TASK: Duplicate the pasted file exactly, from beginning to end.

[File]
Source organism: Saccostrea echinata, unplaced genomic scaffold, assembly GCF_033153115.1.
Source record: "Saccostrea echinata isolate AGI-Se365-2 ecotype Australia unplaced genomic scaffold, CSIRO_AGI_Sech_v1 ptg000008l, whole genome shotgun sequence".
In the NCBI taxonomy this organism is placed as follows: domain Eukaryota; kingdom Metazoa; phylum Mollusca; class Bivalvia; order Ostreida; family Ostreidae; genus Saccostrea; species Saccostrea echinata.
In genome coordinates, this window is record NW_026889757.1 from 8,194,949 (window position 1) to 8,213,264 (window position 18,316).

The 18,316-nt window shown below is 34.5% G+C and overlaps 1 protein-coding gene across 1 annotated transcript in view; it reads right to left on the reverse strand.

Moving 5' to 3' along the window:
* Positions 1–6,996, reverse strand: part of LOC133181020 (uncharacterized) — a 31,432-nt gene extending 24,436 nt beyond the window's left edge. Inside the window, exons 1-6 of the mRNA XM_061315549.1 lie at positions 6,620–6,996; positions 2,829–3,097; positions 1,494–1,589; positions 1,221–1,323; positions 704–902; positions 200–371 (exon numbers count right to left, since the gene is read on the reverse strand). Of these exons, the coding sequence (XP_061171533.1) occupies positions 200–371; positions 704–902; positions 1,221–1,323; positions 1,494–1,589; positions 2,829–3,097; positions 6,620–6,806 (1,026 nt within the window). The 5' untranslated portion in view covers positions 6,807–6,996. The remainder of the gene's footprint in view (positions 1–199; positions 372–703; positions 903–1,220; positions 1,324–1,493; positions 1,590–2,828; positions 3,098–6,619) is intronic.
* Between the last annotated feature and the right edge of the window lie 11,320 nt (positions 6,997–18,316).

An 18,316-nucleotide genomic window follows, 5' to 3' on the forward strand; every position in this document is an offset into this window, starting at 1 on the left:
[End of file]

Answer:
Source organism: Saccostrea echinata, unplaced genomic scaffold, assembly GCF_033153115.1.
Source record: "Saccostrea echinata isolate AGI-Se365-2 ecotype Australia unplaced genomic scaffold, CSIRO_AGI_Sech_v1 ptg000008l, whole genome shotgun sequence".
In the NCBI taxonomy this organism is placed as follows: domain Eukaryota; kingdom Metazoa; phylum Mollusca; class Bivalvia; order Ostreida; family Ostreidae; genus Saccostrea; species Saccostrea echinata.
In genome coordinates, this window is record NW_026889757.1 from 8,194,949 (window position 1) to 8,213,264 (window position 18,316).

The 18,316-nt window shown below is 34.5% G+C and overlaps 1 protein-coding gene across 1 annotated transcript in view; it reads right to left on the reverse strand.

Moving 5' to 3' along the window:
* Positions 1–6,996, reverse strand: part of LOC133181020 (uncharacterized) — a 31,432-nt gene extending 24,436 nt beyond the window's left edge. Inside the window, exons 1-6 of the mRNA XM_061315549.1 lie at positions 6,620–6,996; positions 2,829–3,097; positions 1,494–1,589; positions 1,221–1,323; positions 704–902; positions 200–371 (exon numbers count right to left, since the gene is read on the reverse strand). Of these exons, the coding sequence (XP_061171533.1) occupies positions 200–371; positions 704–902; positions 1,221–1,323; positions 1,494–1,589; positions 2,829–3,097; positions 6,620–6,806 (1,026 nt within the window). The 5' untranslated portion in view covers positions 6,807–6,996. The remainder of the gene's footprint in view (positions 1–199; positions 372–703; positions 903–1,220; positions 1,324–1,493; positions 1,590–2,828; positions 3,098–6,619) is intronic.
* Between the last annotated feature and the right edge of the window lie 11,320 nt (positions 6,997–18,316).

An 18,316-nucleotide genomic window follows, 5' to 3' on the forward strand; every position in this document is an offset into this window, starting at 1 on the left: